I’m just going to pop this out in the open right now. Ever since I first read it at the tender age of about thirteen, Jane Eyre has been my favourite books. But this post is going to be mostly about the movie, which I saw today.
It’s always dangerous, isn’t it? Going to see the movie of a book that you can recite large passages out of, or that you relate strongly to one (or some) of the characters. To be honest, if I wasn’t so impressed with the cast of this particular version of the story, then there is no way I would have gone to see it. No way. But… Judi Dench! Michael Fassbender! I haven’t seen much of Mia Wasikowska’s oeuvre – sadly, she is the weakest link for me, I didn’t really like her in Alice in Wonderland, or in Defiance, but I’m trying to put that aside and see how I go. But having said that, visually she’s a good choice for Jane, I think. Not horrible looking, just pale and weird-looking (in a nice way). Jamie Bell as St. John Rivers I’m having a slightly difficult time imagining too, but again, I’ll see how I go.
I’m really interested in how they handle some of the more brutal elements in the story – the scene in the church, the crossing the moors in the darkness, St. John’s proposal, the fire. As usual, all the nasty stuff. The treatment of Adele will be quite interesting too (Jane bonds with her so strongly in the book that the chemistry between the two actresses will be very important).
There’s a strong class struggle in Jane Eyre as well – Jane constantly wonders at Rochester, because she thinks she can bring nothing to their union (well, not money or title, anyway). So that will be interesting. I’m going with my Lad, against his will, I might add (though I’ve been to see Transformers 3 with him, so he kind of owes me), so I’ll be interested to see if he enjoys it or not. Be warned, that if you’re thinking of seeing Jane Eyre there are some spoilers after this jump. Don’t say I didn’t warn you.
Well. I’m not going to say it was a complete waste of time, because it wasn’t. It was pretty good actually. All the actors did well, but a special mention must go to Romy Settbon Moore, who played Adele. She did a stirling job. Mia Wasikowska was competent, but… ach, you know, the character that you have in your head is never “as good” as someone elses interpretation of it. Jane struggles with her temper from the time she’s a child, and the one real opportunity that she takes to express it is when she rages at Rochester under the oak tree, when she accuses him of messing Blanche Ingram around, telling him that he’s basically been a self-serving jerk. I can’t tell you the exact line, because I’ve just spent half an hour looking for my copy of Jane Eyre, so you’ll have to trust me on it. So anyway, I think that they could have made more of that.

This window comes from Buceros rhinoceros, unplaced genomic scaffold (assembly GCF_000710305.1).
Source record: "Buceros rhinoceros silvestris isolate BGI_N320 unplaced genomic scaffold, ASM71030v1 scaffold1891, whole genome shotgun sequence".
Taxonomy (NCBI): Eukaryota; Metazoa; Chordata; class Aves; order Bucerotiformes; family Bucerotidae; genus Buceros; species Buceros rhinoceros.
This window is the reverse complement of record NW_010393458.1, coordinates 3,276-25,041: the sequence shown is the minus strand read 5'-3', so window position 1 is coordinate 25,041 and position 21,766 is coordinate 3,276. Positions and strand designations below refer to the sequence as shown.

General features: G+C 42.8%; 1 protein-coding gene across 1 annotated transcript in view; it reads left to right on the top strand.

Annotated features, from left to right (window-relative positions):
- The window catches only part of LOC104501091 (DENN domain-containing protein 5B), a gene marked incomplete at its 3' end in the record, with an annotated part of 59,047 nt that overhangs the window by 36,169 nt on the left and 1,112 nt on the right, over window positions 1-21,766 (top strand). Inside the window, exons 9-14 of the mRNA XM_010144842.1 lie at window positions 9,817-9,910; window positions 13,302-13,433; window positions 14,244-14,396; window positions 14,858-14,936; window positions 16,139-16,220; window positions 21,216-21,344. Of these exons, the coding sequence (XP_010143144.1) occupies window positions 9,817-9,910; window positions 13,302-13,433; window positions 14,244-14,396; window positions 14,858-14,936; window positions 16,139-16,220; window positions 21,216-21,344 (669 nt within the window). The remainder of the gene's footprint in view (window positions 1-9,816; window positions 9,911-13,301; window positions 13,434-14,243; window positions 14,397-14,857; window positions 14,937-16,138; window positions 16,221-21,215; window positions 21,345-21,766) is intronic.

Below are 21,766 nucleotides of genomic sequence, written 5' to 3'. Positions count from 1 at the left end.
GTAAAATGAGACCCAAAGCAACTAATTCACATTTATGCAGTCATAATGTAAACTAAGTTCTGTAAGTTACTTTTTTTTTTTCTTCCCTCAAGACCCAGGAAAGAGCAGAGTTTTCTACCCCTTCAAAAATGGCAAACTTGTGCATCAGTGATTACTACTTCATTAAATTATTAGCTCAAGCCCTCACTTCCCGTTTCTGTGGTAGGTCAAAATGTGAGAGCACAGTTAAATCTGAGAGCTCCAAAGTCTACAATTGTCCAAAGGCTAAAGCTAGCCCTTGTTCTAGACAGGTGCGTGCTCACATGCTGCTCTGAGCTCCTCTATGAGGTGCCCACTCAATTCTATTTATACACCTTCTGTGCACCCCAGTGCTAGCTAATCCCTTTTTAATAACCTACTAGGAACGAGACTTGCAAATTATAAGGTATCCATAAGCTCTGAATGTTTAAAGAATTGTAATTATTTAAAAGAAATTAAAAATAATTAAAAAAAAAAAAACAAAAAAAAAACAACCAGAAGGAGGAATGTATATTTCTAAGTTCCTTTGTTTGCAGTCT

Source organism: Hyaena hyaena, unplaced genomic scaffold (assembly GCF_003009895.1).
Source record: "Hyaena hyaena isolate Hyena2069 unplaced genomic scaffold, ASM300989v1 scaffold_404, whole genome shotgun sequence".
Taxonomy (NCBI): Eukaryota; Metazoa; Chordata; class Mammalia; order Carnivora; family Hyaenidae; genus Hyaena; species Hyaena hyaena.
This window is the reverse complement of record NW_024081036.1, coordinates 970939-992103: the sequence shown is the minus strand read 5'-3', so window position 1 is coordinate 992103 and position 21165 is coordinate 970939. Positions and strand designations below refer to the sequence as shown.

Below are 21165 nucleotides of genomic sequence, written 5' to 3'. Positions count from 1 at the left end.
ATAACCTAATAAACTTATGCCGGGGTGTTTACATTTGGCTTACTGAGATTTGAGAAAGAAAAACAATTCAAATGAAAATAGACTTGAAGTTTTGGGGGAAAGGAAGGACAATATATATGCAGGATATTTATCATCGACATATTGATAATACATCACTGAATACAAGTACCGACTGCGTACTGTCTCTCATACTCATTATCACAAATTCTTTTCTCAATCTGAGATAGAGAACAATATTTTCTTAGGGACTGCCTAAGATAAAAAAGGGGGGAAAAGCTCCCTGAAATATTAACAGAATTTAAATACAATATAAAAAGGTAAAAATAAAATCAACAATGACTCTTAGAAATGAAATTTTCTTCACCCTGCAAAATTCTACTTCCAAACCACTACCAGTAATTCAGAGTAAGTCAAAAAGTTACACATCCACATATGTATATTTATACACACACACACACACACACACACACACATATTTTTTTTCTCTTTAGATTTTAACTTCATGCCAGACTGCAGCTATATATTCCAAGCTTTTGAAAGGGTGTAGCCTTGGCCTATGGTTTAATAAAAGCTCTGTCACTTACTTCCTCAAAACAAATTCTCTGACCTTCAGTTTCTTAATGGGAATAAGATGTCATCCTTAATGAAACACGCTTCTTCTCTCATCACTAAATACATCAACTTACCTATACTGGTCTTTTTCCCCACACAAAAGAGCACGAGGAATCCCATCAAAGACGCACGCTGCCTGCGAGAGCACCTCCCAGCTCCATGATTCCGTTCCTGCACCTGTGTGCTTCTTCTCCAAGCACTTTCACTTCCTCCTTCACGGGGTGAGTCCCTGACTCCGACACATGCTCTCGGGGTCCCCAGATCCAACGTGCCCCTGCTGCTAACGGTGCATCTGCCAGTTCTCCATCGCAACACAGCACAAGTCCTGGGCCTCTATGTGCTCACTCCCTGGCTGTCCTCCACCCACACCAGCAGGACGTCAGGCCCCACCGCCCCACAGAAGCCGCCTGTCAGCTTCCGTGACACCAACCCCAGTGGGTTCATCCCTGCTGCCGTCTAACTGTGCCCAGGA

Charlotte Brontë tells Jane’s story in a chronological order, beginning from just before the time she is expelled from Gateshead. I can understand that they wanted to inject a little drama into the beginning, but I thought that it was a bit difficult to follow. The Lad said that he found it okay to follow, and that he was glad that they put the drama of the running away from Thornfield. I thought that the time lapses were a bit weird too – she spends about three days on the moors, from memory, and I don’t think that they did the desperation of that time much justice.
One of my last complaints is to do with the end storyline: for one thing, why does St. John just let Jane run off into the hills, talking to thin air? Why is Mrs Fairfax hanging out in the ruins of Thornfield? What was going on there? What happens to Adele? What the hell happened to Rochester’s hands? One of them is meant to be chopped off and the other a claw! Instead, he’s grown a massive beard. It seemed massively rushed at the end, and not nearly as brutal as it should have done. And don’t whine on to me about how ‘sensibilities’ have changed – ours is the culture of Saw, don’t forget. Don’t tell me that we can’t put up with a one-handed blind dude and an old woman talking about how a woman threw herself off the highest tower to have her brains dashed upon the stone beneath. The whole point of it is to have Rochester, for all of his wealth, reliant on Jane at the end.
Look, I know that this all seems very critical, and you do have to make decisions to chop bits out of novels if you’re adapting them to movies. Scenically, it’s a very beautiful movie, and there are some really gorgeous shots. I did love how all the lighting seemed to be either natural or candlelight, that was very effective and evocative of the period. Michael Fassbender was very good, he got a thumbs up from me and the Lad for his grumpy Rochester. Jaime Bell was good also, as was Judi Dench (no surprises there – she made a great Mrs Fairfax). Aside from being a bit mad about the ending, I enjoyed this movie. This is the only version of Jane Eyre that I have actually enjoyed, at least, the movie version (there is a three-part TV series that was made not so long ago too, which I actually think was a bit better, at least in terms of stories – they had longer to tell it, that was the difference). If you look at it in the context of movie adaptions, I think it’s very good. If you look at it in terms of book-substitutes, I really wouldn’t go there. Get the Cliff Notes instead.
EDIT: By the way, yes I have read Wide Sargasso Sea by Jean Rhys, though after Jane Eyre was well and truly cemented as a favourite. It’s a good book, but running closer to the line of fan fiction than I usually like. I’d be interested to hear from anyone who had read them both at about the same time, because I feel I’m more prejudiced towards Jane Eyre as a better book.